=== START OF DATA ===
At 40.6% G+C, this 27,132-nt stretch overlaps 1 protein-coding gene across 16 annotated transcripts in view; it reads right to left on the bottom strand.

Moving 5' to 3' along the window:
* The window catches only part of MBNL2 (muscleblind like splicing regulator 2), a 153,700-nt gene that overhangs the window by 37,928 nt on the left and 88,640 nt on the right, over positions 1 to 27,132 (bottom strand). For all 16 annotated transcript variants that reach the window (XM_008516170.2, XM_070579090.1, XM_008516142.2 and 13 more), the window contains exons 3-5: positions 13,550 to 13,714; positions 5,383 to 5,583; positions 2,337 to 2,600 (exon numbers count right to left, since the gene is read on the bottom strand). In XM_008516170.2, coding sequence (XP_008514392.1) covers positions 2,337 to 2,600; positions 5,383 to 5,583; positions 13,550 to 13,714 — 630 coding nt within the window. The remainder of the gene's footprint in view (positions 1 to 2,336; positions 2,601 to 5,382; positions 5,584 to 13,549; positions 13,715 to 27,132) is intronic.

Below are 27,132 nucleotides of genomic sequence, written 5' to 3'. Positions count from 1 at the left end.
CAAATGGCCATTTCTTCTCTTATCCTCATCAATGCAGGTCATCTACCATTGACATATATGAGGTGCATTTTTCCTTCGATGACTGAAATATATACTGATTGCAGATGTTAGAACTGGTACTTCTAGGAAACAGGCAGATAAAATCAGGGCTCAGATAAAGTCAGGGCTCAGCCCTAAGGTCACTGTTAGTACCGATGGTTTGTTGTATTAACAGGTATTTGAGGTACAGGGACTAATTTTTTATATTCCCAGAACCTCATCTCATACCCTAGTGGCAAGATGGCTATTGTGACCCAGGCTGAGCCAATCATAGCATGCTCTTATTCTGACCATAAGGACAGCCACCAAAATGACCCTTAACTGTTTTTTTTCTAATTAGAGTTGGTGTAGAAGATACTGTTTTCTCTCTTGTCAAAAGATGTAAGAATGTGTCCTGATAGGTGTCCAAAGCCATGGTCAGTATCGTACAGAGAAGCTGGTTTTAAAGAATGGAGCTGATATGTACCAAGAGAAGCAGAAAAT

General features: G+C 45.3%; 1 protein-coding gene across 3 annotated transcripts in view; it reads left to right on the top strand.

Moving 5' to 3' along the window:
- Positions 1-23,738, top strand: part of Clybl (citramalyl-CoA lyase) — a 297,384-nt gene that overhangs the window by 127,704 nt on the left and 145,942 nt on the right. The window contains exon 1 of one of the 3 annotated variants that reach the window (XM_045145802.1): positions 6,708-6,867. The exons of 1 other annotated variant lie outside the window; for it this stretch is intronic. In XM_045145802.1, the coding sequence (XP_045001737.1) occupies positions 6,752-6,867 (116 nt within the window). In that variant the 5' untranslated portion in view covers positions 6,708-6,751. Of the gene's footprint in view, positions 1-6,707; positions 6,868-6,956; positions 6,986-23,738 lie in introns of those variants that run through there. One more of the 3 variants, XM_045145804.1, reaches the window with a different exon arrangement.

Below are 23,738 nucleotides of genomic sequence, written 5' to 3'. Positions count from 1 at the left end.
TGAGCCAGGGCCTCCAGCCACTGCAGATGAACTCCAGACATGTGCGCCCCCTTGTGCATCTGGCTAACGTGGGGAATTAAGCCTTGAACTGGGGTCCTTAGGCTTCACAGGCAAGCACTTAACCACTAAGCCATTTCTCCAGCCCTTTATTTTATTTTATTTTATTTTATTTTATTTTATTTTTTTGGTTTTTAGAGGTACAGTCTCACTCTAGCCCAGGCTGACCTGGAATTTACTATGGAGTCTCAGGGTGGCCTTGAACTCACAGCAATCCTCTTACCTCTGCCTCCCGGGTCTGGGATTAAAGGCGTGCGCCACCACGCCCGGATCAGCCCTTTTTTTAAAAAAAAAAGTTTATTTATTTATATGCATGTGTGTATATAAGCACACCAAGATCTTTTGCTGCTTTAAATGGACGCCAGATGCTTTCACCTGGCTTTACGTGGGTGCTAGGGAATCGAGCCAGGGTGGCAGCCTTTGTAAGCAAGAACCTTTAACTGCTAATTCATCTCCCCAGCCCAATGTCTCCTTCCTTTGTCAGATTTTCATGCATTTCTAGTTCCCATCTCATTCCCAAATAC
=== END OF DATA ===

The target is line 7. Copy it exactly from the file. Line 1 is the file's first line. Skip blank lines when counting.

Moving 5' to 3' along the window: